The curious case of the GDP estimates

Most economist and analysts were keenly waiting for the CSO's advance estimates of Q3 2016-17 to understand how demonetisation had impacted the economy.

Most economist and analysts were keenly waiting for the CSO's advance estimates of Q3 2016-17 to understand how demonetisation had impacted the economy. The numbers released by chief statistician TCA Ananth though left most economists scratching their heads to make sense of the data.

The CSO estimates essentially said that demonetisation had practically nil - or at best a marginal effect - on GDP growth. More surprising, consumption actually went up, as did manufacturing output when cash was scarce.

The government made the most of it, with the Prime Minister even making a statement that hard work was more powerful than Harvard (presumably an economics degree from Harvard) in one of his election speeches. Economic affairs secretary Shaktikanta Das said that the economy was back on track and there was no reason to doubt the CSO numbers.

But respected economists point out that the numbers are perhaps rosier than they should be - and some of it is frankly unbelievable. One was the private final consumption expenditure estimate, which the CSO estimated was up 10 per cent in Q3, double the 5 per cent growth in Q2. Did demonetisation actually create a jump in consumption? In an interview to the Business Standard newspaper, former chief statistician Pronab Sen (and former boss of TCS Ananth) gave one explanation. In quarterly estimates, there is no direct measure for expenditure. Instead, it is extrapolated from production data, specifically from production of consumer goods.

There were other anomalies. For example, how did manufacturing go up sharply in this period when the IIP for December 2016 had actually contracted - it was 0.4 per cent lower than for December 2015. Equally, outstanding bank loans to industry year on year at end December showed a contraction of 4.3 per cent. So how did manufacturing grow at 10.1 per cent for the quarter while credit was coming down?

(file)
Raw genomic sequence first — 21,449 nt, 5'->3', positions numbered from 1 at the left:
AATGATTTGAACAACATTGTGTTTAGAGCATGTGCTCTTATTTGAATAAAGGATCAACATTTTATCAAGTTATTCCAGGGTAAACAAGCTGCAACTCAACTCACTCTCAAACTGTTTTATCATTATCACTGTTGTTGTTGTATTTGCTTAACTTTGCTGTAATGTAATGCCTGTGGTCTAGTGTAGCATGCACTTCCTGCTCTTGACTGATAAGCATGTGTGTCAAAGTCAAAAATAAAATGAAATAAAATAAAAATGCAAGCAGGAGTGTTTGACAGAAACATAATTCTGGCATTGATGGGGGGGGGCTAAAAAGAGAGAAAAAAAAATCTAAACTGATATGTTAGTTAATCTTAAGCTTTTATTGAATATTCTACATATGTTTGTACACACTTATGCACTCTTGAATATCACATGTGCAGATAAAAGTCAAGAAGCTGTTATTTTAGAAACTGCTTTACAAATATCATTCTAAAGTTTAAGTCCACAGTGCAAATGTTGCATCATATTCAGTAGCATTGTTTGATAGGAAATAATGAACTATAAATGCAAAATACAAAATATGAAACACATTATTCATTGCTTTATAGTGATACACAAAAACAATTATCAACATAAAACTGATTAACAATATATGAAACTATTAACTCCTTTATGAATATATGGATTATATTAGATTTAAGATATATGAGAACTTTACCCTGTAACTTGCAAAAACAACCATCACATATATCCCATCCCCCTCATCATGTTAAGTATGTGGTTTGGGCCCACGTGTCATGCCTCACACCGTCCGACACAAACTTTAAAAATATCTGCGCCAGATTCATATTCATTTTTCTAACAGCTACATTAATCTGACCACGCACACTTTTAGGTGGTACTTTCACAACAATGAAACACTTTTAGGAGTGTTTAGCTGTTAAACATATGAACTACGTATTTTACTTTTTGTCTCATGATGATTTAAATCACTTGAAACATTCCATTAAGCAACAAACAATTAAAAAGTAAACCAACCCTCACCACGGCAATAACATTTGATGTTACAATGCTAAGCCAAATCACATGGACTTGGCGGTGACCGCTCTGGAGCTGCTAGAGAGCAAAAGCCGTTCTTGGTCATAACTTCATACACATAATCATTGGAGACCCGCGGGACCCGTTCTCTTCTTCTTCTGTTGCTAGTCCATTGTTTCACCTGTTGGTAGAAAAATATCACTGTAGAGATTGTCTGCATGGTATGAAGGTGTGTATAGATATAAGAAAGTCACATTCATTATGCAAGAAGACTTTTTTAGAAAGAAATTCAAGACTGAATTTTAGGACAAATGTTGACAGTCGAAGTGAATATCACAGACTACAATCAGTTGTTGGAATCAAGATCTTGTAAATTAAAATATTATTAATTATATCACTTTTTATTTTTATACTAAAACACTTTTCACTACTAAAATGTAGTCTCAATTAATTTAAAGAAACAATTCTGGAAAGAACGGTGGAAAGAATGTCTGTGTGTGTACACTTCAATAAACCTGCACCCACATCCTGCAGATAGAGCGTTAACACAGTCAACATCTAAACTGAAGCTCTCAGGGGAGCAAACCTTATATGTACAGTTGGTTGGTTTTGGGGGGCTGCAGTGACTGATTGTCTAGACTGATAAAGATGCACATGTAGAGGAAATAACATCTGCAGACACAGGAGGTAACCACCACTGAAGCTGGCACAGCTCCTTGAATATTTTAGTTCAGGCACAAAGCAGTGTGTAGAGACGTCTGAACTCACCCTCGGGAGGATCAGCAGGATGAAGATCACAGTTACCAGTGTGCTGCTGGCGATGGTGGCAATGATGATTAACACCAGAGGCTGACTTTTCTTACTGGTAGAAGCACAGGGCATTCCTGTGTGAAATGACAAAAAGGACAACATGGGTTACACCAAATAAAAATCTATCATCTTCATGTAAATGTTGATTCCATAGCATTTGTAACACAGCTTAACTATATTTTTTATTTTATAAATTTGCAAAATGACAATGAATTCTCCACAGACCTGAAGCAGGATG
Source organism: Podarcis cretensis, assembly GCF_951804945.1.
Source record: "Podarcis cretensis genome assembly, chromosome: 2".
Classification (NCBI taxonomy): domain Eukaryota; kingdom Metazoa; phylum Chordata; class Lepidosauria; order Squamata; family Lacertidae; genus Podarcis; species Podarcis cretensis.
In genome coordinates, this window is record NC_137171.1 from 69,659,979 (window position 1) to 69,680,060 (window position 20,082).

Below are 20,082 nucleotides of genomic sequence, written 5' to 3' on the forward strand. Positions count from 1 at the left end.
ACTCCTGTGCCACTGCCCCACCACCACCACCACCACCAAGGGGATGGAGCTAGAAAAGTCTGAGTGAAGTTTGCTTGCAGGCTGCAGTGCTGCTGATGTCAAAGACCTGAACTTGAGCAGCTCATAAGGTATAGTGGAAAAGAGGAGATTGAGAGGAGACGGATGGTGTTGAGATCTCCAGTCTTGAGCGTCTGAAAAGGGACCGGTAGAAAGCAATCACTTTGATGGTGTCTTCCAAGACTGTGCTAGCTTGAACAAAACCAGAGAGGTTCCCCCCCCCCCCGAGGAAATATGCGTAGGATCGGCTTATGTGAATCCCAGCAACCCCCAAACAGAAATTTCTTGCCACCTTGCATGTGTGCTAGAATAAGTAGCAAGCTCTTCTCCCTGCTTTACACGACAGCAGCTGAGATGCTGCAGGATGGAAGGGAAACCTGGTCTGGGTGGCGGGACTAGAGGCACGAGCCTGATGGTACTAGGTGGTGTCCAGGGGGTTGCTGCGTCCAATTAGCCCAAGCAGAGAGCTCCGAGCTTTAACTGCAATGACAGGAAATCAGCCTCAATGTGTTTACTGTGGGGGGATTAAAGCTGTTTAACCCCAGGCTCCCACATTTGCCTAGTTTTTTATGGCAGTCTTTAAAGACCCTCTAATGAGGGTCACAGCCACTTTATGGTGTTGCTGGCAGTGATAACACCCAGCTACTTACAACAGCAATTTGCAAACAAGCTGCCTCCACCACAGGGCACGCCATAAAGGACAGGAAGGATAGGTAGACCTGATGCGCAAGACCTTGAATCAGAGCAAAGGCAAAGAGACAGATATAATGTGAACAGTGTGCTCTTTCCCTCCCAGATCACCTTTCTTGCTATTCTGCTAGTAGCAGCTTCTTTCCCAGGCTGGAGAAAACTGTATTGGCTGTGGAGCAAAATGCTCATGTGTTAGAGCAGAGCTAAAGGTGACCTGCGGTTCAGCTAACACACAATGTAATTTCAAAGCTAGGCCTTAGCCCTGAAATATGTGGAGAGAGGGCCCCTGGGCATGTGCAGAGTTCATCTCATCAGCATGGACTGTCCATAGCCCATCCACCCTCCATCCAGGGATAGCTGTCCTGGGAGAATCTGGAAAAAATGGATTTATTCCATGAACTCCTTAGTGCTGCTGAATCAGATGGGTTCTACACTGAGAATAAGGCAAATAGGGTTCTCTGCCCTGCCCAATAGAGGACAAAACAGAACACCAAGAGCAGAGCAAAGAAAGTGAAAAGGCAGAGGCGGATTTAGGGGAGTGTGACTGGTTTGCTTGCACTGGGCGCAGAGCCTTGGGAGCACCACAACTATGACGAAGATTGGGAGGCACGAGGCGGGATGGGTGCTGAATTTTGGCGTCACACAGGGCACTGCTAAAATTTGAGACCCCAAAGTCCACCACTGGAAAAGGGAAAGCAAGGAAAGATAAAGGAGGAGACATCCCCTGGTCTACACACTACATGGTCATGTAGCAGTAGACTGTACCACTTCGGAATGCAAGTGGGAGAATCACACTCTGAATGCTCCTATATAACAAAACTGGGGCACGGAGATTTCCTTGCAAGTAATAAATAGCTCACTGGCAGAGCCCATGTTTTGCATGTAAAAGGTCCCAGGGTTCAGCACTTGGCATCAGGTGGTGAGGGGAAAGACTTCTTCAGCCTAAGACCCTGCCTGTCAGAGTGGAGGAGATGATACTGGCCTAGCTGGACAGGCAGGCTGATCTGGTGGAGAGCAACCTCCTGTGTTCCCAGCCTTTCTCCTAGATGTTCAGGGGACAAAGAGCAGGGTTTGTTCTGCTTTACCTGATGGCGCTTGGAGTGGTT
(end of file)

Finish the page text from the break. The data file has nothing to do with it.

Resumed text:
Several reasons have been proffered by analysts for this. One is that the Q3 date for 2015-16 was revised downwards sharply by the CSO, which created a favourable base effect. If the original estimates of Q3 FY16 were to be taken, the growth for this year's third quarter would have been much lower. Equally, quite a few analysts talk of channel stuffing - that is inventory build up in the system. What has gone out of the company warehouses to distributors may not necessarily have all been bought by consumers. So while the goods were counted as part of the GVA, the consumption expenditure was probably an over estimate.

More importantly, the estimates were based on results declared by companies for Q3, which was with the ministry of finance. But only the big, listed companies had given their data till then, which were then extrapolated to come up with the estimates. The consensus was that demonetisation effect would have hit medium and small companies much harder - and data for that would be available much later.

And then, there is the fact that the informal economy - which was the hardest hit - did not reflect in the data at all. Some of it would reflect in future numbers.

The feeling is that there is a good chance of the current estimates being revised downwards (though they could equally be revised upwards) sometime in the future.

But till a lot more data trickles in, it is best to treat these numbers as what they are - estimates but not absolutes.